Ducati continues to be tight-lipped about the 2012 edition of its Desmosedici MotoGP race bike, but specifications have finally emerged, thanks to satellite rider Karel Abraham and the Cardion AB satellite team. As a satellite entry, Cardion AB and Abraham won’t have the latest updates to the Desmosedici the factory team has access to, but the Czech team’s announcement reveals some of the basis behind the final machine riders Valentino Rossi and Nicky Hayden will ride.
The Czech team revealed on its official webpage its Ducati Desmosedici GP12 will produce around 250 hp from its 999cc engine. That represents a 15hp bump from the GP11’s 800cc engine. Cardion AB also says the GP12 will have a dry weight of 155kg (341.7 pounds), about 5kg heavier than the Desmosedici GP11 (330.7 pounds). By the team’s calculations, the Desmosedici GP12 will have a 0 to 100 kph time of 2.6 seconds compared to the previous bike’s 2.7 seconds. Cardion AB also says the GP12 will also reach speeds exceeding 360 kph (223.7 mph) while the GP11 maxed out at about 340 kph (211.3 mph).
The biggest change is the Desmosedici GP12’s deltabox aluminum frame which replaces the previous bike’s carbon monocoque frame. The carbon frame has proven to be unsuccessful compared to the aluminum beam design which Ducati’s competitors Honda and Yamaha have been using. The change is a bit of a marketing blow to Ducati, as its 1199 Panigale superbike uses the monocoque design.
The engine will be a 90-degree V4 displacing 999cc to meet MotoGP’s new 1000cc displacement limit. Each cylinder will have four valves which are controlled by Ducati’s signature desmodromic valve system. As a non-CRT entry, Cardion AB will be allotted six engines for the 2012 season while the fuel tank will be restricted to 21 liters (CRT entries get 12 engines and 24 liter fuel tanks.)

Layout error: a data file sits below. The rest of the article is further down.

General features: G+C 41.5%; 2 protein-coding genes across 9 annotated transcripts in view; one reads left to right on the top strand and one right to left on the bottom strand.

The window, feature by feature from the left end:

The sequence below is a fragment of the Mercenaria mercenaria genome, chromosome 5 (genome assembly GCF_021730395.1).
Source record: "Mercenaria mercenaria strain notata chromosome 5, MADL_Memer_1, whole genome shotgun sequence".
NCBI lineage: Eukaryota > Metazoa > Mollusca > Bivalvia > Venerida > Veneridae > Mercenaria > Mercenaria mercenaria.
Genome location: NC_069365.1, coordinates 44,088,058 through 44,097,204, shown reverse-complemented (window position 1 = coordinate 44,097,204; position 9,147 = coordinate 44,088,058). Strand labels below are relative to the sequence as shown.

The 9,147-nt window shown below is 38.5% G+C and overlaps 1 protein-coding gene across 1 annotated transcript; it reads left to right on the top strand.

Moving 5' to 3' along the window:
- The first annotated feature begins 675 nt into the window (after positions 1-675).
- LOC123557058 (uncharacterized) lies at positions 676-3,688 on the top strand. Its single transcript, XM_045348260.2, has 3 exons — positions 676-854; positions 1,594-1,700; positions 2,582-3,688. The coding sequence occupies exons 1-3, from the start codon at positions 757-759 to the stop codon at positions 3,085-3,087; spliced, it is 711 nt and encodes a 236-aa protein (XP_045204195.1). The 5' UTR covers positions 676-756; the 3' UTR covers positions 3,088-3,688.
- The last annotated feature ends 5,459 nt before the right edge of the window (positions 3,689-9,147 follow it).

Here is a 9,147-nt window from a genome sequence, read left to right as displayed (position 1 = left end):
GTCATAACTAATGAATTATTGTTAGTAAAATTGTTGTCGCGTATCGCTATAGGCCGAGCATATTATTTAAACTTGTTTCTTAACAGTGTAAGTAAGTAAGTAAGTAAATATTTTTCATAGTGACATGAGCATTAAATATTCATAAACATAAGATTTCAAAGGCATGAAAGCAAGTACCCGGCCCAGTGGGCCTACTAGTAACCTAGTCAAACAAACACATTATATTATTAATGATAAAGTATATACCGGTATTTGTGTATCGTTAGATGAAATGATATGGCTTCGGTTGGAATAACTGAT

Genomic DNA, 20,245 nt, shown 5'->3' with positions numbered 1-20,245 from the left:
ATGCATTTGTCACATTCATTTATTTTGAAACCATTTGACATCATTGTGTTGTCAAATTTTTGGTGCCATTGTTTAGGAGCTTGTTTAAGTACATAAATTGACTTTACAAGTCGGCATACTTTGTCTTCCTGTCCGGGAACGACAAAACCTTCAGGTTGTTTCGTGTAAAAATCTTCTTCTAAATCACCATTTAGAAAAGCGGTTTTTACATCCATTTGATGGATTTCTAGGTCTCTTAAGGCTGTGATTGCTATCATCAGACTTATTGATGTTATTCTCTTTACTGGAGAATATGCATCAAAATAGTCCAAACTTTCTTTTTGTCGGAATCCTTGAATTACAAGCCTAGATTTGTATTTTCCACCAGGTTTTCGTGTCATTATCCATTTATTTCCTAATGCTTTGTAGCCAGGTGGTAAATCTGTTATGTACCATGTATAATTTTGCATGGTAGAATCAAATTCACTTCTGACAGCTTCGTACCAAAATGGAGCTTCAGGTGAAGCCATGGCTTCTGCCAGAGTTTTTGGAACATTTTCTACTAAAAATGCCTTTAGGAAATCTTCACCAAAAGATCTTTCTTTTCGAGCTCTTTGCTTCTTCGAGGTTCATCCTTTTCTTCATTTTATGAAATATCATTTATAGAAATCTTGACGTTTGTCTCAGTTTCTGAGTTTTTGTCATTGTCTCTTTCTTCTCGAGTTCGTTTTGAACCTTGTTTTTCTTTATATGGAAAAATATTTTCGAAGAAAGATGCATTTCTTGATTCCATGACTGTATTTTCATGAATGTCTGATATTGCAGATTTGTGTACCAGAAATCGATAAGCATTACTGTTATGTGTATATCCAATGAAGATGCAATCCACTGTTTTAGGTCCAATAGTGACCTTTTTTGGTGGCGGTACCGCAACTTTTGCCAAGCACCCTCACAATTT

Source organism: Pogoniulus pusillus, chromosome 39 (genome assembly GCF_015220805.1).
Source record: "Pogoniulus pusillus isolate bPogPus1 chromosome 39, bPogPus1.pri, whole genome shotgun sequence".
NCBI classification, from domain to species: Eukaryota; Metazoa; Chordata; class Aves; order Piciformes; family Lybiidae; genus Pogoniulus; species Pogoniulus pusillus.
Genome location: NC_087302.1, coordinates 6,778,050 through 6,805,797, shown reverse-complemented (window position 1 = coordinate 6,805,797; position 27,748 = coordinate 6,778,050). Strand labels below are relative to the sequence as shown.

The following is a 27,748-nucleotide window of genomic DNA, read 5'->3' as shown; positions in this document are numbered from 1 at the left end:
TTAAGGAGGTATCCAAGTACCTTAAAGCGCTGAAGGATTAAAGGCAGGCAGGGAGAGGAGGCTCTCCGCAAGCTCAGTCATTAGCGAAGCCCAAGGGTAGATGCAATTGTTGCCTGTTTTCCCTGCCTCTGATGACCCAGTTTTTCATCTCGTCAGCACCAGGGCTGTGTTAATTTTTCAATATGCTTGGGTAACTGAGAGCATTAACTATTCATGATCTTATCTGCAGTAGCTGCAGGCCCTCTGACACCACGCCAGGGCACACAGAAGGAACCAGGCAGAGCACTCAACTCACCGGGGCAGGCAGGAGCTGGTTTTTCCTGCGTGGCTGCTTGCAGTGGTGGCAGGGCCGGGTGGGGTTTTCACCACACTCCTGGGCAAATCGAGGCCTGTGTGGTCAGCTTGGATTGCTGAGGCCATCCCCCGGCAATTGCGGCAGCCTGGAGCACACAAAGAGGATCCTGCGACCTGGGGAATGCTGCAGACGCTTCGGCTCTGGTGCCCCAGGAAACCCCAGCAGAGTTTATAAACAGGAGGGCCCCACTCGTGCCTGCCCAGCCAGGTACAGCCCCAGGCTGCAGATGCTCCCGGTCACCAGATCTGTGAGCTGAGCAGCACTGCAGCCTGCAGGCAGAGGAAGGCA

Öhlins supplies the Desmosedici’s front and rear suspension including the 48mm fork. Brembo provides the GP12’s four-piston double-disc front and two-piston rear brakes. The wheels are 16.5 inch Marchesinis shod by rubbers from MotoGP tire provider Bridgestone.
In 2011, Ducati added wings to the fairing just ahead of the side vents to create down force and keep the front end planted. Abraham’s GP12 however will do without them.
As for the factory team, we’ll have to wait until Ducati reveals the official details for Rossi’s and Hayden’s Desmosedici GP12s. Ducati Corse boss Filippo Preziosi revealed at last week’s Wrooom media event their GP12 racebikes will be 90% new, with what would normally be two years’ worth of development compressed into a few months.
Ducati just completed a private test at Spain’s Jerez circuit with reigning World Superbike Champion Carlos Checa and Franco Battaini as test riders. Rossi and Hayden will get their turns on the GP12 at the Jan. 31-Feb. 2 winter test in Sepang, Malaysia.
[Source: Cardion AB]